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Retired professor and public figure, Julius Lester, passed away at age 78 -

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UMass looks to maintain discipline in Tuesday’s tilt at Boston College -

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UMass men’s and women’s swimming and diving earns second place finishes at Dartmouth Invitational -

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YouTube’s free speech problem -

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Resolutions should not wait until the new year -

January 23, 2018

Book review: ‘When Breath Becomes Air’ by Paul Kalanithi -

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Charli XCX’s latest release, ‘Pop 2,’ is another gorgeous experiment on electro-pop -

January 23, 2018

Rashaan Holloway ruled academically ineligible, will miss rest of season -

January 22, 2018

Minutewomen hold on to defeat VCU, snap losing streak -

January 22, 2018

America’s misguided war on low-income financial assistance -

January 22, 2018

Blue lights aren’t needed on campus anymore -

January 22, 2018

Cupcakke’s ‘Ephorize’ proves it’s time to take her seriously -

January 22, 2018

Netflix series ‘The End of the F***ing World’ packs a punch -

January 22, 2018

UMass hockey falls flat in 5-0 loss to Northeastern -

January 20, 2018

UMass women’s track and field takes first, men fourth at Joe Donahue Games -

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Sanzo: UMass’ game vs. St. Louis is a sign of what it is without its grit -

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UMass men’s basketball gets blown out by Saint Louis, 66-47 -

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UMass hockey shuts down No. 8 Northeastern with 3-0 win -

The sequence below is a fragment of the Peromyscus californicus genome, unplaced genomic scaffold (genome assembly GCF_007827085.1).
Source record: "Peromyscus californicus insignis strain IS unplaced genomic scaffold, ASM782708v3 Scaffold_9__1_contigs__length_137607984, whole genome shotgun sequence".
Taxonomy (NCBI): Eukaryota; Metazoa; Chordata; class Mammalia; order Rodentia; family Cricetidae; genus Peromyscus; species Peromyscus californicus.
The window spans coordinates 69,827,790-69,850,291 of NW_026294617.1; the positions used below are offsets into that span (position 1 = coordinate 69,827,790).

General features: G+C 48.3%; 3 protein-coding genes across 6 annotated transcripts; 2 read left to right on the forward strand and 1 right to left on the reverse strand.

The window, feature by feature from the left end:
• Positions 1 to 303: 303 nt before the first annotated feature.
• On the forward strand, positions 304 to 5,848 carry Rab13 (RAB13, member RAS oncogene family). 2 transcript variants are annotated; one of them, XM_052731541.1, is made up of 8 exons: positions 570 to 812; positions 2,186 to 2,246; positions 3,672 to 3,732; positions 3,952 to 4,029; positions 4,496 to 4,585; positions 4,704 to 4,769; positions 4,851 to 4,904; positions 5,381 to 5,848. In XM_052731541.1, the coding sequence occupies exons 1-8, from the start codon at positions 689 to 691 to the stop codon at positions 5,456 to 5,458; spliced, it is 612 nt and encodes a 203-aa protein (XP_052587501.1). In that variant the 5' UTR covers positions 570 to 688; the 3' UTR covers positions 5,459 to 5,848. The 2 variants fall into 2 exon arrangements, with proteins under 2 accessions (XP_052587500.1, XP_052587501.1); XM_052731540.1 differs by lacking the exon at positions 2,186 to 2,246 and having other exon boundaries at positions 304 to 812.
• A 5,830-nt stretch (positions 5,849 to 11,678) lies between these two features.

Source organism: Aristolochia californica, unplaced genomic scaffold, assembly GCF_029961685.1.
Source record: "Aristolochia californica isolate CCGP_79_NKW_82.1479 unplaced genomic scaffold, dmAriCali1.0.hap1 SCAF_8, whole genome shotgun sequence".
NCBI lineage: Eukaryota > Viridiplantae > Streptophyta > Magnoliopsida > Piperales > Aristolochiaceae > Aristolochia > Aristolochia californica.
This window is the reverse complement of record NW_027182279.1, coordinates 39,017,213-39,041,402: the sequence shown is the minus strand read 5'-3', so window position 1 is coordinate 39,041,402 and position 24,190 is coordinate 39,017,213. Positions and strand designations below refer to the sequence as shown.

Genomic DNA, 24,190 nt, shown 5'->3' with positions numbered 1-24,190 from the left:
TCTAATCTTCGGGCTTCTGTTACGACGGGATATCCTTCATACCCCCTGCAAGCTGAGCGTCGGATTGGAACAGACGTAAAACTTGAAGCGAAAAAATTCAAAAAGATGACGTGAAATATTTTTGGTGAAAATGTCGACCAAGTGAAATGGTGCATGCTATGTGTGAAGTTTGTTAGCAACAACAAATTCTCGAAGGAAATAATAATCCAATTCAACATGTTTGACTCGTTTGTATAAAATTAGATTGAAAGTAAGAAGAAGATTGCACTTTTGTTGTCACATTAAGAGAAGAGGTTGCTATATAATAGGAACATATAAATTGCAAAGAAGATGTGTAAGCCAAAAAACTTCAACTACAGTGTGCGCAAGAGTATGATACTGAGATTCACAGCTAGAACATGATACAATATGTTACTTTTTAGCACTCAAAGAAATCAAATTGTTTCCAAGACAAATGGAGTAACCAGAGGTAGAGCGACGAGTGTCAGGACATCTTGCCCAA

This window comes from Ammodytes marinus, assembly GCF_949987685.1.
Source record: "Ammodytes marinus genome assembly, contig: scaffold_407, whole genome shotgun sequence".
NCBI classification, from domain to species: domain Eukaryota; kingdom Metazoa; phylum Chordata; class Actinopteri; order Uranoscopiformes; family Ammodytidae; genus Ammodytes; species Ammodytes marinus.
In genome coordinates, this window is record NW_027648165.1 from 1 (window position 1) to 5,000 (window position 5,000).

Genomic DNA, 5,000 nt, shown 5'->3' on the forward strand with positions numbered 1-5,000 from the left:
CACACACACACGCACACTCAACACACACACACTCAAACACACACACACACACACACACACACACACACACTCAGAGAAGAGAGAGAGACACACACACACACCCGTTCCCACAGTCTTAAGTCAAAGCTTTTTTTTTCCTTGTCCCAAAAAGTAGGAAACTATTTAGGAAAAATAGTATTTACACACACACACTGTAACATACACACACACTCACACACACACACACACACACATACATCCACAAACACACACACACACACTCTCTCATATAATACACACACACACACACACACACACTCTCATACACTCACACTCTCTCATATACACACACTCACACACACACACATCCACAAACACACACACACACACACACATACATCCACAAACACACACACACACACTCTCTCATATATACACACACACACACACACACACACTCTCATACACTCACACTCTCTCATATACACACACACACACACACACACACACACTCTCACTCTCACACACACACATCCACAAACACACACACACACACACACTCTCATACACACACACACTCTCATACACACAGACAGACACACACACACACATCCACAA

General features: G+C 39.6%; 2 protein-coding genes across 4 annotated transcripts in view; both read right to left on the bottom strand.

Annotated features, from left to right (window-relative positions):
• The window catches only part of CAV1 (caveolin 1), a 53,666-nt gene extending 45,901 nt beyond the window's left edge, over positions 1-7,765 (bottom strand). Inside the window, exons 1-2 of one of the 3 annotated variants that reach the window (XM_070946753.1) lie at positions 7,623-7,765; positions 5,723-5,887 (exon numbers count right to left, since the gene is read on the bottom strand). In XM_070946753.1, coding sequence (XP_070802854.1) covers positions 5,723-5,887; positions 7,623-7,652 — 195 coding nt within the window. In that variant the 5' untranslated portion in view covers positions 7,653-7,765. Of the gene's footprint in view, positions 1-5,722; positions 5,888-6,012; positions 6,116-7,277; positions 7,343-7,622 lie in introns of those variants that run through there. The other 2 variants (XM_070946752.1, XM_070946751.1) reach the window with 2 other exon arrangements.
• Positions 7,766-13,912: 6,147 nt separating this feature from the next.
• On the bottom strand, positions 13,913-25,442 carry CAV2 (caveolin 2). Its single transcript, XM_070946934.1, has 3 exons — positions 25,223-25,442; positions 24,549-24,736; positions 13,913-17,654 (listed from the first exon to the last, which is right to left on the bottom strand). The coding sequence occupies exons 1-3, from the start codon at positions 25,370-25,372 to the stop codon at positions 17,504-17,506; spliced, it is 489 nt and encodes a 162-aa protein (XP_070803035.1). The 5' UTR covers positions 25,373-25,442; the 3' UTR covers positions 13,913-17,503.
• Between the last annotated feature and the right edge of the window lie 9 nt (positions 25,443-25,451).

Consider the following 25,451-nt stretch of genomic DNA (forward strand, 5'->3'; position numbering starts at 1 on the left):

January 19, 2018

UPDATE: WMUA denied request for emergency funding at SGA meeting

(Collegian File Photo)

The Student Government Association (SGA) Senate overwhelmingly denied a request for emergency funding from WMUA General Manager Josh McCawley at a meeting on Monday, after McCawley argued the funding was necessary for the radio station.

WMUA was denied this request previously by the finance committee, who voted not to grant the request, reasoning that the SGA’s guidelines state that a registered student organization (RSO) must exhaust all other sources of funding as well as contribute at least 50 percent of the cost of the expenses the RSO is requesting, according to Chair of the Finance Committee and sophomore political science and legal studies double major Jacob Binnall.

“The mission of WMUA is to allow an opportunity and a space for anyone on campus, be it a student, be it a community member, be it a staff or faculty member, who wants a safe space to express themselves through online media. To allow them opportunity to interact with people of the same beliefs as well, and access to resources to allow them to do that,” McCawley, a senior sports management and political science major, explained during the meeting. “It’s been our mission statement since 1948.”

WMUA requested $740 for funding for an electronic automation system, which would allow DJs to pre-record their shows, thus allowing their voices to continue to be heard while they are attending class. WMUA’s ECSA grant application was declined on appeal, however, based on the premises that ECSA grants cannot be used on equipment or software.

WMUA broadcasts “48/7,” meaning there are two radio station streams to uphold the increasing amounts of DJs that receive air time all hours of the day and night. However, multiple unforeseen costs have hindered the advancements of this 48/7 project, McCawley said.

Initially, staff at WMUA thought the equipment was unnecessary to have in their studio, McCawley said after the meeting; the station has since realized that the new pieces of equipment are necessary in order to complete this project.

The projected total cost of the project is $1,523.16. WMUA has already produced nearly half of this funding independently. The cost for equipment that WMUA has already bought includes $499.99 for the software that provides the second stream, $149.99 for the subscription that allows the stream to be distributed and $133.18 for the equipment needed to update the board for the DJs. This board is crucial for allowing DJs to switch from their radio live stream to an online stream, according to McCawley.